Wednesday Writing Prompt (WWP)! is a biweekly writing challenge for you and for me.
Here’s how WWP works: I’ll post a writing prompt on Wednesday morning (that’s today!). Then you can participate by writing a 250 to 500 word scene or story in response to it. I’ll post my story response on Thursday and I’d love it if you share your scene or story (or the link to it!) in the comments of my response post.
Let’s see where this wacky world of writing takes us!
This week’s prompt was:
He’d always hated speaking in public
Ben clenched his fists.
He tried to slow his breathing down. Tried counting. That didn’t work. Tried focusing on the breaths, in and out. That just made him breathe faster.
A dozen pairs of eyes, at least, were staring at him. They weren’t happy eyes either. And they weren’t on happy faces. They were downtrodden. They stared at him with overwhelming sadness leaking from the holes in their faces. They were gaunt faces. Skin stretched taught from malnutrition. And they weren’t very clean either. Mud and grime streaked across their skin, creating a motley rainbow of browns and greys and greens.
Despite their sad, sorry-looking state. Their was a hint of hope in the air. Like Ben could do something. Like he was there to make a difference and help them.
Dammit, he thought. Why did they have to pick me?
He’d always hated speaking in public. And now, here he was, in a cave of all places, the apparent chosen saviour of a downtrodden people. What the hell was he supposed to say?
Their focus didn’t waver.
He tried again.
“You said that already.” A young girl looked at him. She was probably about twelve but looked closer to nine, she was so skinny. She quirked her head to the right. Her gaze was different from the rest. She was obviously intelligent, calculating, a strong observer. But also…just weird. Her tone factual. Her movements slightly jerky, mechanical.
“Um, yeah, I know.” Ben stared back at her. “I’m not quite sure what to say.”
She barely blinked. “Say what you want to say.”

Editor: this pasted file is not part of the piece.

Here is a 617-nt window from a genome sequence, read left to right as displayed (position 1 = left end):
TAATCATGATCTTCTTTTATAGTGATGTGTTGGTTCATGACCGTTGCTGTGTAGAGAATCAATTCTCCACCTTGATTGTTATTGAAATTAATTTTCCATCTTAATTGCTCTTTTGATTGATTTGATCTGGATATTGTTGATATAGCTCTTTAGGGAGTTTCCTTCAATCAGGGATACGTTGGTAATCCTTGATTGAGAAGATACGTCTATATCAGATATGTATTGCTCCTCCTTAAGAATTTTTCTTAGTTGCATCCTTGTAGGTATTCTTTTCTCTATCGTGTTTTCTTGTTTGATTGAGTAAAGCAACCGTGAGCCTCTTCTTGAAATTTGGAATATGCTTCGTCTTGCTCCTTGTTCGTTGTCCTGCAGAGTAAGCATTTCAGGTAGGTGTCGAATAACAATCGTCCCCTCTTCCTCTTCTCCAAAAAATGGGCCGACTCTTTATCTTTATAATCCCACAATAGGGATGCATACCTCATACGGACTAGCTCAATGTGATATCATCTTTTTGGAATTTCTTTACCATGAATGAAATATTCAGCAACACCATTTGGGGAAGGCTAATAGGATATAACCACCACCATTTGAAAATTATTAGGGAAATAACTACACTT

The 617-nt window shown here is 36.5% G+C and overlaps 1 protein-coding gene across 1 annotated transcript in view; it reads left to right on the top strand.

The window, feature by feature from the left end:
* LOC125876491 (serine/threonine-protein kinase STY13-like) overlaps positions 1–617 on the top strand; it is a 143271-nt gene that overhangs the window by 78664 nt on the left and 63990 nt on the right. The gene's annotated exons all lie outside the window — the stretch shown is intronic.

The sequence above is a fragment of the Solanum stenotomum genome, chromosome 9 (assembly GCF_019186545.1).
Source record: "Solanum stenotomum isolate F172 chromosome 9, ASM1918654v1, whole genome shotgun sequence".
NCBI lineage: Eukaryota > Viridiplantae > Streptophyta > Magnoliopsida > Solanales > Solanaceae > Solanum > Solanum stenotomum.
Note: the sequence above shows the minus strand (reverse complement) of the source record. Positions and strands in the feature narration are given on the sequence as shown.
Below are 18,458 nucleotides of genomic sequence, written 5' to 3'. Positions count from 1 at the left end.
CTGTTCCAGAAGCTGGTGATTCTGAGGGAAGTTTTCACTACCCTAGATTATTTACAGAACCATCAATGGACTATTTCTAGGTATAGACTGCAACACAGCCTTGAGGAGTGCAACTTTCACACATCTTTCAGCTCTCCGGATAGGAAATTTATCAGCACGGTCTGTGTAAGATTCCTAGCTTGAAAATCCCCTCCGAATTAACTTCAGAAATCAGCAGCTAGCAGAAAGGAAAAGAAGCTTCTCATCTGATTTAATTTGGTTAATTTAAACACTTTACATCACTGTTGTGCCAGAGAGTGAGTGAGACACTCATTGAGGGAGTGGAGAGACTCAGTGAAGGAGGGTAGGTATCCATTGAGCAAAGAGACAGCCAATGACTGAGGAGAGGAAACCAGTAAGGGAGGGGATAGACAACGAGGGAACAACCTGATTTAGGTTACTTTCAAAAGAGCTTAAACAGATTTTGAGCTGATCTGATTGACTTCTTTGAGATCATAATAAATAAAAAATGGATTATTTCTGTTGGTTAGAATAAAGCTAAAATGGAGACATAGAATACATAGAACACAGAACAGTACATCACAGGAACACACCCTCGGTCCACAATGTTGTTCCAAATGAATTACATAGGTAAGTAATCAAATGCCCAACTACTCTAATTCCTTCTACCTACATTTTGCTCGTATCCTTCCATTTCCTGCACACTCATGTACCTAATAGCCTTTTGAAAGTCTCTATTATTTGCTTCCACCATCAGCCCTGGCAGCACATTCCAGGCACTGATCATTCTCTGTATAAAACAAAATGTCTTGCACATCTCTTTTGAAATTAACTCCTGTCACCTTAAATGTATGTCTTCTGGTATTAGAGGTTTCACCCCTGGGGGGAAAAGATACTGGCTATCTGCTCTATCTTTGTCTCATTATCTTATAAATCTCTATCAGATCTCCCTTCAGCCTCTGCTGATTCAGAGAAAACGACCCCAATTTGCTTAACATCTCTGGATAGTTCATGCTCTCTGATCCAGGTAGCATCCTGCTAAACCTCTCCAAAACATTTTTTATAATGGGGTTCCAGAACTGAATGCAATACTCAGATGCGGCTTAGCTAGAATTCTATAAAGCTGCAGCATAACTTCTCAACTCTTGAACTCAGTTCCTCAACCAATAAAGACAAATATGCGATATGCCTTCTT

“Yeah…I’m not sure what that is.” Ben stammered. “I’m not certain what they want to hear.”
Everyone in the cave could hear this conversation. Ben realized his. But he didn’t mind, because he honestly didn’t know why they had singled him out.
Well…he did know. He was a stranger. He hadn’t immediately tried to hurt any of them. And Calla was nowhere to be found. She’d hid mighty quickly when they came across the mouth of this cave and seen the evidence of habitation.
But they had seen him. And after hovering in an awkward grouping around him, they had shuffled to surround him and herd him into the cave. They hadn’t spoken. Not a word. This girl was the first to speak. Her demeanour and her use of the common tongue should have surprised him. But, for some reason, it didn’t. He focused on her, and kept speaking.
“Why did you bring me here?” He tried to sound curious and not angry.
The girl looked at him intently. Then lifted her hands and gestured to her fellows as she turned her head to gaze at the group of cave-dwellers surrounding them. “We didn’t bring you here. You arrived. We simply escorted you inside.”
“Why did you escort me inside?” Ben parroted her language.
“It seemed you wanted to come in.”
“You arrived at the mouth. You stood there. You did not continue on. You did not do anything.” The girl shrugged. “That has, in the past, been an indicator that one is seeking solicitude.”
“And you group together, use mobbing as a way to herd this person into a dank cave and then just stare at them, a person who is apparently seeking help?” Ben was getting frustrating. He already hated public speaking, now here he was having a strange conversation with a child, in front of a crowd of half-starved people. And he was the one who needed help?
His body was shaking. This wasn’t good. This was never good. He couldn’t change now. Not with an audience. He was likely to injure someone during the shift. It wasn’t smooth. It was never smooth. It was raw and dangerous and full of gnashing teeth and clenching and unclenching claws.
“There you are dear, I thought I’d lost you,” Calla swept into the cave, bouquet of wildflowers in hand. “Oh, hello.” She smiled at the group of cave people who all shuffled away from her, toward the fortification of the cave walls.
Your turn! Post your response to the writing prompt (or your link to it!) in the comments.